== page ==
By Paul Weideman

Many of Santa Fe’s top real-estate agents have earned the right to append professional designations to their names. These donate expertise in certain categories of the business. Examples are CCIM (certified commercial investment member), AHWD (at home with diversity), CIPS (certified international property specialist), and MRP (military relocation professional).

Now there’s a new one: SFeS or “Santa Fe specialist.” The designation and the 450-page curriculum manual that goes along with it were five years in the making.

To earn the designation, a Realtor has to take nine courses, amounting to about 30 hours of coursework, and must pass an exam,” said Donna Reynolds, the Santa Fe Association of Realtors’ government affairs director.

She thinks is may be the only community-specific designation in the country, certainly for a city the size of Santa Fe. “At a National Association of Realtors conference, I heard that Palo Alto had a similar program, but I’ve never seen it,” she said.

Funding sources for the project included the New Mexico Real Estate Commission (NMREC) and the Stanley Mathis Foundation. The course and designation was developed with, and approved by, the NMREC Education Committee.

“What we did was establish a committee of Realtors from around New Mexico, many of whom had been instructors and knew what we would have to do to offer continuing education credits. Realtors have significant education requirements. This is a very detail-oriented, information-rich business, and people need to know as much as they can.”

Reynolds said the designation, and the coursework behind it, will be most helpful to Santa Fe Association of Realtors members, but added that there are Albuquerque Realtors who would find value in the designation. “There are people who just think Santa Fe is this ‘City Different’ place and they’re just clueless about what’s happening here.”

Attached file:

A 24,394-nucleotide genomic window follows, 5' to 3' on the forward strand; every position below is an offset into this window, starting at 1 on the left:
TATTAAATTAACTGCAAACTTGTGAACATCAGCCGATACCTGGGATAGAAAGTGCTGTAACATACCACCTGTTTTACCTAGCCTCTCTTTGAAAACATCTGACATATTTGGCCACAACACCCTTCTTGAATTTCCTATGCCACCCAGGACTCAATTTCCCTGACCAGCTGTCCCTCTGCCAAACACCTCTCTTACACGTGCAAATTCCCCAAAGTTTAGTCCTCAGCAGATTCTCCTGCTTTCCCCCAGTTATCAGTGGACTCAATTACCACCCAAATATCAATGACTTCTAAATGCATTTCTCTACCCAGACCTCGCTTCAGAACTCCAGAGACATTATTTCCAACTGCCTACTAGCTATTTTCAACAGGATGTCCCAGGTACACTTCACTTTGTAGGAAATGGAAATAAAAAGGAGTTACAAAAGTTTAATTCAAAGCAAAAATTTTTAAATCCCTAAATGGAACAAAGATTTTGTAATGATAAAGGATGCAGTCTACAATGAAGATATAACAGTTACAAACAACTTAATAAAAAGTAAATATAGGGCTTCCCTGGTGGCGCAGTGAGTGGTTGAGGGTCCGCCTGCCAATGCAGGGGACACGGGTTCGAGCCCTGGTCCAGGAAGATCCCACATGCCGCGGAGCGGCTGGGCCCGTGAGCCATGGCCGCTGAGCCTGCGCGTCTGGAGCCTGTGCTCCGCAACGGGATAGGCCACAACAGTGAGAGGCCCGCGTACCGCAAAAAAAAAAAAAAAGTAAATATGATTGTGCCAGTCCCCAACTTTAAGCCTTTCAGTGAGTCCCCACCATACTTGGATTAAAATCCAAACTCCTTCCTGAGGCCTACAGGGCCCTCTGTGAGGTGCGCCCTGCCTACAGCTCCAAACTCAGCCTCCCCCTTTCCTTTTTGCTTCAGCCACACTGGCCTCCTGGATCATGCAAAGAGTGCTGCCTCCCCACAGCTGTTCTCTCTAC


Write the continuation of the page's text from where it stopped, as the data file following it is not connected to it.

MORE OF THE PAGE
SFAR also offers the coursework to nonmembers, but at a higher price.

Four of the nine courses have already been held. One still to come is attorney Kyle Harwood’s class about water rights, and it will be held at the Buckman Direct Diversion Project on the Rio Grande. “He has Santa Fe-specific information in his narrative, his content, and that includes local water regulations and information about the Aamodt litigation.

“There have been people living here for a long time, and we have land grants and a lot of public lands that abut private land, so there have been access issues and Santa Fe County has agreements with some of the Pueblos. It’s a unique place.”

If you’re buying a property, you need to know if there are issues, so a detailed disclosure is extremely important. “So is title insurance,” Reynolds said. “It’s a serious issue. If your title comes into question, how do you get a second mortgage to improve the property?”

She said all of the materials in the curriculum regarding land use were reviewed by Penny Ellis Green, director of the Growth Management/Land Use Department at Santa Fe County; and Greg Smith, director of the Current Planning Division at the City of Santa Fe.

The coursework also covers Santa Fe history, culture, architecture, arts, annexations, zoning, escarpment regulations, terrain, HOAs, affordable housing, green building, short-term rentals, heating and cooling, and national and state Realtor resources.

“This is the most relevant and important thing I’ve ever done in my 12 years at the association,” Reynolds said.

Wednesday, Nov. 6, is the deadline for people to sign up for the designation and get the curriculum manual free. After that, it will be $50.

You have to take the courses to get the content, and the manual is only available as a hard copy. It will be updated annually and there will be new pages and an annual renewal fee.

“We imagine that about one third of our 980 members [who cover not only the Santa Fe area but out to Los Alamos County and the Española area] will want to pursue this designation,” Reynolds said.

In the July issue of this magazine, Paco Arguello, SFAR chief executive officer, wrote that the Santa Fe Association of Realtors “believes an SFeS designation will further demonstrate the value of Realtors in the local community, in the real-estate transaction, and as leaders in real-estate education.”

For more information, see Education - Designations at


Show what you're thinking about this story

You must be logged in to react.
Click any reaction to login.


Recommended for you

(0) comments

Welcome to the discussion.

Thank you for joining the conversation on Please familiarize yourself with the community guidelines. Avoid personal attacks: Lively, vigorous conversation is welcomed and encouraged, insults, name-calling and other personal attacks are not. No commercial peddling: Promotions of commercial goods and services are inappropriate to the purposes of this forum and can be removed. Respect copyrights: Post citations to sources appropriate to support your arguments, but refrain from posting entire copyrighted pieces. Be yourself: Accounts suspected of using fake identities can be removed from the forum.